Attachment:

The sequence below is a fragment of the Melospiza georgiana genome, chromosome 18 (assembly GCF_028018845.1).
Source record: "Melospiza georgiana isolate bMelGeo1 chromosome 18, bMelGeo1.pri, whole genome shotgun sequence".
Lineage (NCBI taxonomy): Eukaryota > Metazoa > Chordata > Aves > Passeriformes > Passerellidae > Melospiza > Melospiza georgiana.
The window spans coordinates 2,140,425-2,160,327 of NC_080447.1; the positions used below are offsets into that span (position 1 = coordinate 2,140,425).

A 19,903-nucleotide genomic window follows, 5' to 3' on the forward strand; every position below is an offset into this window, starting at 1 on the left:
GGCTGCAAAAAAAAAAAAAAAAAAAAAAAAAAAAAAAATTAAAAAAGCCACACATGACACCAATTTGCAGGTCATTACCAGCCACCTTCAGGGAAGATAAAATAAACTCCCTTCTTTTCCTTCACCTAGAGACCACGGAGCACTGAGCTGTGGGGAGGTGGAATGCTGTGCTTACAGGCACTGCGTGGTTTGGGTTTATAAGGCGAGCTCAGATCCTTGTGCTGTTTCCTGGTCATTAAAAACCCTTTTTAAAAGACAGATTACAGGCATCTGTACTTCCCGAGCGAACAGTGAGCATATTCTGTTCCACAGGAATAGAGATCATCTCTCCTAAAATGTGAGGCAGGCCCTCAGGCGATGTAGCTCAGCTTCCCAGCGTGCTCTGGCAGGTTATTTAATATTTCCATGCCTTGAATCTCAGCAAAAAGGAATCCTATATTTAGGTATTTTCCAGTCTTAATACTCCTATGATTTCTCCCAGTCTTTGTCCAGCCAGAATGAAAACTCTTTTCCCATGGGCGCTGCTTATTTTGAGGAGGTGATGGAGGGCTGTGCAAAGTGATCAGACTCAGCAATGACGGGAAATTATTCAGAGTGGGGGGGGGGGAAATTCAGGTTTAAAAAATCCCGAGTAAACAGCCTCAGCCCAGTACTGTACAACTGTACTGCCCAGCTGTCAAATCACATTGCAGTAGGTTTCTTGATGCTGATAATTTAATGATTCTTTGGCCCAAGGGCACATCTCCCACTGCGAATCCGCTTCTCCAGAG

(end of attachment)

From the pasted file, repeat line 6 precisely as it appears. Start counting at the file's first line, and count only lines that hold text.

GGCTGCAAAAAAAAAAAAAAAAAAAAAAAAAAAAAAAATTAAAAAAGCCACACATGACACCAATTTGCAGGTCATTACCAGCCACCTTCAGGGAAGATAAAATAAACTCCCTTCTTTTCCTTCACCTAGAGACCACGGAGCACTGAGCTGTGGGGAGGTGGAATGCTGTGCTTACAGGCACTGCGTGGTTTGGGTTTATAAGGCGAGCTCAGATCCTTGTGCTGTTTCCTGGTCATTAAAAACCCTTTTTAAAAGACAGATTACAGGCATCTGTACTTCCCGAGCGAACAGTGAGCATATTCTGTTCCACAGGAATAGAGATCATCTCTCCTAAAATGTGAGGCAGGCCCTCAGGCGATGTAGCTCAGCTTCCCAGCGTGCTCTGGCAGGTTATTTAATATTTCCATGCCTTGAATCTCAGCAAAAAGGAATCCTATATTTAGGTATTTTCCAGTCTTAATACTCCTATGATTTCTCCCAGTCTTTGTCCAGCCAGAATGAAAACTCTTTTCCCATGGGCGCTGCTTATTTTGAGGAGGTGATGGAGGGCTGTGCAAAGTGATCAGACTCAGCAATGACGGGAAATTATTCAGAGTGGGGGGGGGGGAAATTCAGGTTTAAAAAATCCCGAGTAAACAGCCTCAGCCCAGTACTGTACAACTGTACTGCCCAGCTGTCAAATCACATTGCAGTAGGTTTCTTGATGCTGATAATTTAATGATTCTTTGGCCCAAGGGCACATCTCCCACTGCGAATCCGCTTCTCCAGAG